Monday, April 2, 2012

How to Transplant Tomatoes Outside

Well it is that time, or close to it depending on your climate. Time to plant our tomatoes outside. The last few years we had to wait to plant them until close to the end of April because the soil was so wet, but this year has been a dry warm year- so we took a chance and planted them last Saturday. It was a windy day, but we worked fast to get the walls of water up around them to protect them from the wind. Here is what we did:

  1. We dug a big hole and put in the gallon size jug- like a milk jug. The jug has holes in one side and the bottom. We placed it so that the holes are facing where the tomato will be planted. Then as we filled the hole back in, we mixed in some turkey mulch and humate.
  2. Dig a slightly smaller hole for the tomatoes, but deep enough to bury the tomatoes up to the second real leaf. Before putting them in the hole, pluck off the 2 lowest leaves. Then gently pat the soil down around the plant. You don't want any air pockets, but you also want the plant to have room to breathe, and let the roots grow into.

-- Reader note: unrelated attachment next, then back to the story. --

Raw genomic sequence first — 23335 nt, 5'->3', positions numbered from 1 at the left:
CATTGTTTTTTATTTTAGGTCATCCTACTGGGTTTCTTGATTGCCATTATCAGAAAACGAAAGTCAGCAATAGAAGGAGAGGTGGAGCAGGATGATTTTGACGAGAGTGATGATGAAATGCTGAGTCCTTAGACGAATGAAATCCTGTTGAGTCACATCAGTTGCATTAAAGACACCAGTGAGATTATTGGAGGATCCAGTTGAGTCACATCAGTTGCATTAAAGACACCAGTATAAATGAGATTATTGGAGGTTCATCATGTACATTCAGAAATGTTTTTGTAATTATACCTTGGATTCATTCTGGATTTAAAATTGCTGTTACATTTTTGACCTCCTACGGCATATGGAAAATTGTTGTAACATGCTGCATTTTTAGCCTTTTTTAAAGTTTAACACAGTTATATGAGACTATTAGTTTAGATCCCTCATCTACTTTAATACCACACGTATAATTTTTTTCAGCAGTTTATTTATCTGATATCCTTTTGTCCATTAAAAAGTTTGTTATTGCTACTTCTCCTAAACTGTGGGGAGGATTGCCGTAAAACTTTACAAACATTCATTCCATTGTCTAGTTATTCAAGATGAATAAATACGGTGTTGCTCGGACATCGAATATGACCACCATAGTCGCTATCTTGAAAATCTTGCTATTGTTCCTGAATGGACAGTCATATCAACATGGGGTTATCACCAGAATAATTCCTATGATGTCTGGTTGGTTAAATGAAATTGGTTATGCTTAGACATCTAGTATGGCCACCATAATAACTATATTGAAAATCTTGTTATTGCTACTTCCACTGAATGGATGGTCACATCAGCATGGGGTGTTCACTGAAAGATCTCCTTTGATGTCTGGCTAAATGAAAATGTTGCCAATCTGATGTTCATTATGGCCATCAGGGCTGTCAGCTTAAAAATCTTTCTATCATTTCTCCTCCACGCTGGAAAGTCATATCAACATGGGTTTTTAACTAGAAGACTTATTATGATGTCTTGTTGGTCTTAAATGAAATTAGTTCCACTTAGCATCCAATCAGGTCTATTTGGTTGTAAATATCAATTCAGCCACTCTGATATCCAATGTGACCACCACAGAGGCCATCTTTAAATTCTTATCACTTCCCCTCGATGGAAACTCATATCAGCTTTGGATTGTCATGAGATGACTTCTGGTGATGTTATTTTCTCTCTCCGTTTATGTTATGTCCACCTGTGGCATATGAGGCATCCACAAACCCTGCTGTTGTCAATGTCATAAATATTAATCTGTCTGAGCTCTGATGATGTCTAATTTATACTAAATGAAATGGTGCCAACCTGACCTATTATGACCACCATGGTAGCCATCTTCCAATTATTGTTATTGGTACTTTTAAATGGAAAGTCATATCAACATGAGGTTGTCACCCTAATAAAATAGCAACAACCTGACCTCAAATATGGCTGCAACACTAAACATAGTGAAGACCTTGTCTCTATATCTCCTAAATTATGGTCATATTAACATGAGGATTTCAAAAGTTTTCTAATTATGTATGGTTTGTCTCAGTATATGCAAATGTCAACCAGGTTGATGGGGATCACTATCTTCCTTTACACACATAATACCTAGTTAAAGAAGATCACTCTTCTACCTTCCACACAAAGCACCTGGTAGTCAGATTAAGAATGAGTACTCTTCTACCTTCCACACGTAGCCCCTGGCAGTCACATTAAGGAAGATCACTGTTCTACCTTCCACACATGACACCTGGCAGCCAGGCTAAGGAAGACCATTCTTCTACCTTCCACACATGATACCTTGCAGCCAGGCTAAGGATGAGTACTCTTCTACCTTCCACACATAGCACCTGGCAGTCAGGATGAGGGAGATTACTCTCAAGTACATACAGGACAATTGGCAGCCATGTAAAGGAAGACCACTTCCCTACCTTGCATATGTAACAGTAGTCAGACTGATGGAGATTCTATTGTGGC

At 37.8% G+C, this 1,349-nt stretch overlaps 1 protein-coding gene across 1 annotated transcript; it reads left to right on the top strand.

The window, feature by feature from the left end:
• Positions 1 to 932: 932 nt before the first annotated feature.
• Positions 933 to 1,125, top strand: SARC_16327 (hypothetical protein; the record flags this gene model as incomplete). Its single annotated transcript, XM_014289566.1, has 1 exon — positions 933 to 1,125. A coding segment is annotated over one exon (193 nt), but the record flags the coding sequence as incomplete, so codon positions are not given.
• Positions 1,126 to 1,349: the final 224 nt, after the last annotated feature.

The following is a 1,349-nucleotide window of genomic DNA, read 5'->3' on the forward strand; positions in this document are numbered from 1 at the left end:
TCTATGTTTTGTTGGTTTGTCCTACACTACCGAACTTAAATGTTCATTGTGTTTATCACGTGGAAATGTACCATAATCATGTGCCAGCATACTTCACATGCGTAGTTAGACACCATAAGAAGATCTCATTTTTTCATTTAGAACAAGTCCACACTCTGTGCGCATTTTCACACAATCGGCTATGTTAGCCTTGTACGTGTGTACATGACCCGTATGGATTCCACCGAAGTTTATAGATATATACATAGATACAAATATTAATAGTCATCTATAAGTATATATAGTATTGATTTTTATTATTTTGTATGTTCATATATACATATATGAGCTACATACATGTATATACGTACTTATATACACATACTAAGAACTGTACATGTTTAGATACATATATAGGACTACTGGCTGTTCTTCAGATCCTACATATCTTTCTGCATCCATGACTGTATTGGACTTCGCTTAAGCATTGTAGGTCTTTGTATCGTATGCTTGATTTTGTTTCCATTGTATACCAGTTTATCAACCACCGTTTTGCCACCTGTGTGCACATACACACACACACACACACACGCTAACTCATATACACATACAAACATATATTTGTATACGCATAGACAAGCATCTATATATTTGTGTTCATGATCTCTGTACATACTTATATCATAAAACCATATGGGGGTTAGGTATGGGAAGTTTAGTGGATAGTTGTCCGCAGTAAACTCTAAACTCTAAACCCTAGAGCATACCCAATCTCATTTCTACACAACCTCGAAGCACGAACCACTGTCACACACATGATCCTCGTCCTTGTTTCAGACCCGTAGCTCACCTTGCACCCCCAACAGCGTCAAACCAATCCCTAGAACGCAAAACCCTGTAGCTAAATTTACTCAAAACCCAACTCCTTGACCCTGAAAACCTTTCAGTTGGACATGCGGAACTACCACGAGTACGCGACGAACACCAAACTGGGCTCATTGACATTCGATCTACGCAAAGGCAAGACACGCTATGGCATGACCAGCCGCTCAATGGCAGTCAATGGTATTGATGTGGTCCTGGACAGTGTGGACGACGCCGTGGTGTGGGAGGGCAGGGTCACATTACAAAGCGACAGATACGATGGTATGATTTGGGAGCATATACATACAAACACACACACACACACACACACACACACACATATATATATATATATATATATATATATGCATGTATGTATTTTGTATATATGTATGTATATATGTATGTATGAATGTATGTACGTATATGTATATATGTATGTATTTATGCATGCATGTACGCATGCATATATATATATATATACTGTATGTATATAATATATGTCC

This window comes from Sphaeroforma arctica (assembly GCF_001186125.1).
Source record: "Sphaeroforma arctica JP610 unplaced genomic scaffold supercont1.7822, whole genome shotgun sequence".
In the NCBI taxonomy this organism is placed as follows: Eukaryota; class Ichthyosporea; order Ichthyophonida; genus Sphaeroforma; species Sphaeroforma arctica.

3. Water the plants in.
  4. Fill up the walls of water with a hose, and set them around a 5 gallon round bucket to stabilize them. Then pick up the walls of water and carefully put them around the tomatoes being careful not to smash the leaves or stems of the tomato plant.  Push the base of the wall of water out so that it forms a sort of tee pee.
  5. Then we place the cage around the tomato plant and wall of water. This will help keep the wall of water from getting blown over, and also when you pull the wall of water off,  the plant is already inside and wont need to be threaded into the wall of water.
  6. Keep watered.
The reason we put gallon jugs next to each plant is to make watering easier and fertilizing simple. We use an automatic watering system, but until we get it ready and turned on for the summer, we water by hand. Fill up the jug of water with the hose and your tomato plant is well taken care of. When it needs fertilizer, use a water soluble one, then place it in the jug and fill with water. Makes it simple and easy and gets it right to the tomatoes roots for use.
It is also a good idea to plant the tomato deeply. The whole area placed under the soil line will grow roots. This is not true for every plant, but tomatoes do best when they get transplanted deeply. It gives it a better base and more root growing opportunity. Then when it is warm enough we pull of the walls of water, empty then water, and fold up to store in a 5 gallon bucket in the shed.

For a guide to growing tomatoes visit our website.

Happy Gardening!

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